At 22 years old and with a December birthday on the way (a Sagittarius ... interesting), Giannis Antetokounmpo will never get to be the youngest MVP in NBA history. That honor will still belong to Derrick Rose, who was exactly 22 years and 5 months old when he won the award in 2011. With that caveat out of the way, it’s still incredibly rare to see someone this young be in the conversation for basketball’s most prestigious individual award. Thirty-seven minutes into his fifth season, that’s exactly where Giannis is.
On Wednesday night, Milwaukee beat the Celtics by eight points. It was a good win for the Bucks, though it’s worth noting this was a Boston squad playing the second game of a back-to-back, and that had just lost Gordon Hayward to a tragic, likely season-ending injury. The real talking point after the game wasn’t the final score, it was point forward Giannis’s stat line: 37 points, shooting 59.1 percent, 13 rebounds, 3 assists, and 3 steals, going 11-for-13 at the line.
Giannis in the are Air of players who must get picked up early pic.twitter.com/CEecQBzwjm— BBALLBREAKDOWN (@bballbreakdown) October 19, 2017
He coaxed his way through double-teams after pushing the ball in transition, and he roasted defenders with a handle that I’m still not quite used to.
Giannis and the Bucks are a must-watch this season and his presence makes them a top-tier team in the Eastern Conference. He can go into Boston, in Kyrie Irving’s first regular-season home game for his new team, and make himself the center of attention. After the loss, Brad Stevens said, “When you watched Giannis tonight, you thought, that's an MVP candidate right there."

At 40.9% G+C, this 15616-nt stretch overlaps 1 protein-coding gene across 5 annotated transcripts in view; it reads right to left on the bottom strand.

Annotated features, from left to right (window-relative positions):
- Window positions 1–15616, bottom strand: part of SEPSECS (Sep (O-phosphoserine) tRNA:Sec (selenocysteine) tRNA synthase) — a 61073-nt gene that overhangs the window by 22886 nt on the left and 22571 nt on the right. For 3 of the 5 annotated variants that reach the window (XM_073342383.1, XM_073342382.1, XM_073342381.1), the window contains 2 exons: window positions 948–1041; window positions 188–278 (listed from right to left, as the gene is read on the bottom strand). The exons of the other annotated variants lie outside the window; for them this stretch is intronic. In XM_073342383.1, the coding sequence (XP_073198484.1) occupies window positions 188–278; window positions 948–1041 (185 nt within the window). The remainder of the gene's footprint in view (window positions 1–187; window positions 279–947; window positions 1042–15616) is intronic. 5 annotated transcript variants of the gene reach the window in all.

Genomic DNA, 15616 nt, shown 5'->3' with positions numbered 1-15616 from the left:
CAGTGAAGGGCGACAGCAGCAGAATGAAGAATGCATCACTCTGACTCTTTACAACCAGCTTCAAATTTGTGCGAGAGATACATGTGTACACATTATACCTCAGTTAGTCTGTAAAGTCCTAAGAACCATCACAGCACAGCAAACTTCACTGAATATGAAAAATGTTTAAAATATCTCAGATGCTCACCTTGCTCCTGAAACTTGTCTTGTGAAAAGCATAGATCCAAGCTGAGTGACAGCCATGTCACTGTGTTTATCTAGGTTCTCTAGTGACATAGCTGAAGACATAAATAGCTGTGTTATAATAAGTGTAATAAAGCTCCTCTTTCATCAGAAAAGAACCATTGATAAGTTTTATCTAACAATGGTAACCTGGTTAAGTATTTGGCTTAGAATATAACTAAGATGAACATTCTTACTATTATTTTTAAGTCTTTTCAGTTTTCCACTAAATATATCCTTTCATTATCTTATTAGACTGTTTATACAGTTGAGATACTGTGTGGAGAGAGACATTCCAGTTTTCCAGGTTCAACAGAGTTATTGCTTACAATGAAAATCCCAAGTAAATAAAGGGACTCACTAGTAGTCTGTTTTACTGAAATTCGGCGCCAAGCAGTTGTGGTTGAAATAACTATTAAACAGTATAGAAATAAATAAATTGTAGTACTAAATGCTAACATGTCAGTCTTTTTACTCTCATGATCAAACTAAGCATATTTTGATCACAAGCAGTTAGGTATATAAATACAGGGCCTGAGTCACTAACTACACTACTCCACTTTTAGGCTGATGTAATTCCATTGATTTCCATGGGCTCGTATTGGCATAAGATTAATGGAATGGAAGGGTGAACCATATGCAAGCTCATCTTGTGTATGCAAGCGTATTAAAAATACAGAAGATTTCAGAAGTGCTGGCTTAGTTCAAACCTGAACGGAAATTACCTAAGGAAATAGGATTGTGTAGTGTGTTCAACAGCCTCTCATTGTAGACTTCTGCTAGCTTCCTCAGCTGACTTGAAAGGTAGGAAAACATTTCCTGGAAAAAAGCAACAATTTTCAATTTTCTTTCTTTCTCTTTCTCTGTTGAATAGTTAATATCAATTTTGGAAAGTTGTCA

One of the joys of following the Greek Freak is that he’s been better each year, both in terms of intangible importance to the squad and statistically. (Three-pointers excluded.) In a very LeBron-esque way, Giannis has added something to his game each season, like an app upgrade without the glitches. Now he’s bulked up, and his fight in the paint against Aron Baynes on Wednesday showed how strength, not just finesse, will work in his favor underneath the basket.
Last season, he averaged 22.7 points, 8.8 rebounds, 5.4 assists, and 1.9 blocks; after the season opener, those numbers look like his basement, not his ceiling.
If that is the case, with his amped-up stat line pumping a middling Milwaukee team up to an ultra-competitive one in the East, he deserves to be in MVP chatter—an Oklahoma City point guard can vouch for that.